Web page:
(director: Roger Weisberg; screenwriter: Andrei Codrescu; cinematographer: Jean De Segonzac; editor: Alan Miller; music: North Forty Music/Wave Band Sound; cast: Andrei Codrescu, Allen Ginsberg; Runtime: 82; MPAA Rating: PG; producer: Roger Weisberg; Hallmark Home Entertainment; 1993)

Has its lighthearted moments that are pleasantly amusing.

Reviewed by Dennis Schwartz

Andrei Codrescu was born in Romania. In 1966 he left that totalitarian communist country to live in Detroit and in 1981 he became a naturalized citizen of the United States. He’s a poet working currently as a National Public Radio commentator on the show “All Things Considered.” In 1992 Andrei took a 4,500 mile six week cross-country road trip, driving a cherry-red 1968 Cadillac convertible after learning how to drive from a driver safety course in New Orleans and securing a driver’s license. Andrei begins his trek from NYC chatting with a crack-head family of Haitians living in an abandoned building in the Alphabet City section and ends it in San Francisco, at the legendary Beat poet mecca called the City Lights Bookstore. The trip gives Andrei a chance to explore places in his adopted country he’s not familiar with, to examine how it’s ever changing, and to observe how freedom is so richly expressed in America through various beliefs and many diverse lifestyle trips.

In NYC’s lower East Side Andrei walks with a cheerful Allen Ginsberg, who tells him that Kerouac told him “The earth is an Indian thing” and gives the expatriate his blessing for going on another Kerouac-like “On the Road” adventure. Before leaving the city, Andrei has a hearty skirt steak with fellow Eastern European Jewish immigrants at Sammy’s Romanian Steak House and comments that in Romania the ordinary citizen could never expect such a feast. From there it’s a visit to Walt Whitman’s home in Camden, New Jersey, where on the opposite street is ironically located a jail. That’s followed by a trip to an upstate NY ascetic Christian communal sect, the Hutterian Bruderhof, that prospers in building children’s furniture and by its members living a simple utopian life without modern conveniences but without enduring poverty. There are numerous stopovers in places such as a decaying Motown (where abandoned Detroit institutions include the historic Motown studio and the original Henry Ford assembly plant) and to the bustling Chicago commodity pits, and in Denver a visit to a livestock show where genetically engineered cows compete to be beauty queens. In the Southwest the poet observes how a group of Taos Pueblo Indians try to maintain their traditions by living like their forefathers and also observes a group of Sikhs who prosper by running a security firm for government installations and bringing their community together for traditional religious ceremonies.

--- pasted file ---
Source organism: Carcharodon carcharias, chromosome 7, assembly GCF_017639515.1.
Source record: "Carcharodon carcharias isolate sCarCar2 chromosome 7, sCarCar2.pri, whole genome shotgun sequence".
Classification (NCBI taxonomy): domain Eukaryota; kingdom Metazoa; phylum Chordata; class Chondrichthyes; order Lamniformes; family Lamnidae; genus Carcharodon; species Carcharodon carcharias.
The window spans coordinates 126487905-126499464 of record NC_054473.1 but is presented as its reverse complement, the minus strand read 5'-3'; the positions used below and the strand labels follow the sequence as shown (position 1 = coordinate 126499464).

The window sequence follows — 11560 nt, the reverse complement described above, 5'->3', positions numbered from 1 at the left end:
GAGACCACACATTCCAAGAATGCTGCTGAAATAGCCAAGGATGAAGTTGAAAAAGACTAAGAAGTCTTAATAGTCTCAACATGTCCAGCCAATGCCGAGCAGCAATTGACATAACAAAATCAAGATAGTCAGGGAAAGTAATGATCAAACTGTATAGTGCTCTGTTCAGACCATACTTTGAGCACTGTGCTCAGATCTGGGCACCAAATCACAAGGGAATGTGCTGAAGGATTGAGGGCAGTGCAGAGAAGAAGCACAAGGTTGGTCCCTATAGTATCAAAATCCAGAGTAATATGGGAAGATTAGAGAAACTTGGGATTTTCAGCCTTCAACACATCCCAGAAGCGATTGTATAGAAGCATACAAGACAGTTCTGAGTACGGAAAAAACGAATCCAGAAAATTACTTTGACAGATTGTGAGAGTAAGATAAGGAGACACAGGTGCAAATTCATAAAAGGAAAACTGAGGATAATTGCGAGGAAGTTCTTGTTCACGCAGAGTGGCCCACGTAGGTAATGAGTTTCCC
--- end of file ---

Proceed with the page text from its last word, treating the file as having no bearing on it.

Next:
Andrei is cynical of the New Age types of crystal healers and self-proclaimed psychic channelers he meets in Santa Fe, the garish strips he comes across in the Southwest and Las Vegas, and he takes a wise-guy superior tone with eccentrics or hippies he seeks out seemingly just to mock them or make them the subject of cheap jokes. It’s a quirky personal film that hardly makes a dent in exploring the country or for that matter in how “the earth is an Indian thing,” but it nevertheless has its lighthearted moments that are pleasantly amusing. The travelogue road film observes that there’s much cultural diversity and freedom in the country, which greatly pleases our sometimes smart-alecky tour guide who knows first-hand that freedom is this country’s most valued asset even if Americans generally don’t seem to cherish it as much as recent immigrants.

Roger Weisberg (“Waging a Living”/”Critical Condition”/”Aging Out”) is director and producer, while Jean De Segonzac acts as co-director and cinematographer.